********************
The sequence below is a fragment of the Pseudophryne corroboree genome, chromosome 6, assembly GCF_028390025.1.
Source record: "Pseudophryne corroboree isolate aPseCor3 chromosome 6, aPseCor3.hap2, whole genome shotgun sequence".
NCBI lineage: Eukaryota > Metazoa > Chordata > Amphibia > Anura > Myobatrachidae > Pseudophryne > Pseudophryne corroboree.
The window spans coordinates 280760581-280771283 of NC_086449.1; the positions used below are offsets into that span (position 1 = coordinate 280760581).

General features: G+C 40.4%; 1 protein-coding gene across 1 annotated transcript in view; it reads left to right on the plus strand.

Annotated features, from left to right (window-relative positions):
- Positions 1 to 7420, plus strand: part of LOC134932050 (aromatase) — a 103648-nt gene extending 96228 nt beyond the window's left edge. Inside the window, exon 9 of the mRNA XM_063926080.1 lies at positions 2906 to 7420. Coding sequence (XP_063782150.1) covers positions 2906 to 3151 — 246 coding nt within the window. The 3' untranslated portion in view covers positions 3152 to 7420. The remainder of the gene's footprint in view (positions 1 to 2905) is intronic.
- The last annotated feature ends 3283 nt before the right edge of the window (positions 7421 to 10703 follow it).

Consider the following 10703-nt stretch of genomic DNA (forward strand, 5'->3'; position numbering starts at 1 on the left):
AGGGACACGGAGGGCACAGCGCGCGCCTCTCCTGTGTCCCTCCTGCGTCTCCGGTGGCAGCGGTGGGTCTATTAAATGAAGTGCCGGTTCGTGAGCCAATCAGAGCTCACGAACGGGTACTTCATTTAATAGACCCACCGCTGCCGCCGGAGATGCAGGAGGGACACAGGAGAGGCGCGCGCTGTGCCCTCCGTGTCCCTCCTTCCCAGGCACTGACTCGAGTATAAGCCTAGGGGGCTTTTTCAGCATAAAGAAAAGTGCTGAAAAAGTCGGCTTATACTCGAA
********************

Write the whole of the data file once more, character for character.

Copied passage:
The sequence below is a fragment of the Pseudophryne corroboree genome, chromosome 6, assembly GCF_028390025.1.
Source record: "Pseudophryne corroboree isolate aPseCor3 chromosome 6, aPseCor3.hap2, whole genome shotgun sequence".
NCBI lineage: Eukaryota > Metazoa > Chordata > Amphibia > Anura > Myobatrachidae > Pseudophryne > Pseudophryne corroboree.
The window spans coordinates 280760581-280771283 of NC_086449.1; the positions used below are offsets into that span (position 1 = coordinate 280760581).

General features: G+C 40.4%; 1 protein-coding gene across 1 annotated transcript in view; it reads left to right on the plus strand.

Annotated features, from left to right (window-relative positions):
- Positions 1 to 7420, plus strand: part of LOC134932050 (aromatase) — a 103648-nt gene extending 96228 nt beyond the window's left edge. Inside the window, exon 9 of the mRNA XM_063926080.1 lies at positions 2906 to 7420. Coding sequence (XP_063782150.1) covers positions 2906 to 3151 — 246 coding nt within the window. The 3' untranslated portion in view covers positions 3152 to 7420. The remainder of the gene's footprint in view (positions 1 to 2905) is intronic.
- The last annotated feature ends 3283 nt before the right edge of the window (positions 7421 to 10703 follow it).

Consider the following 10703-nt stretch of genomic DNA (forward strand, 5'->3'; position numbering starts at 1 on the left):
AGGGACACGGAGGGCACAGCGCGCGCCTCTCCTGTGTCCCTCCTGCGTCTCCGGTGGCAGCGGTGGGTCTATTAAATGAAGTGCCGGTTCGTGAGCCAATCAGAGCTCACGAACGGGTACTTCATTTAATAGACCCACCGCTGCCGCCGGAGATGCAGGAGGGACACAGGAGAGGCGCGCGCTGTGCCCTCCGTGTCCCTCCTTCCCAGGCACTGACTCGAGTATAAGCCTAGGGGGCTTTTTCAGCATAAAGAAAAGTGCTGAAAAAGTCGGCTTATACTCGAA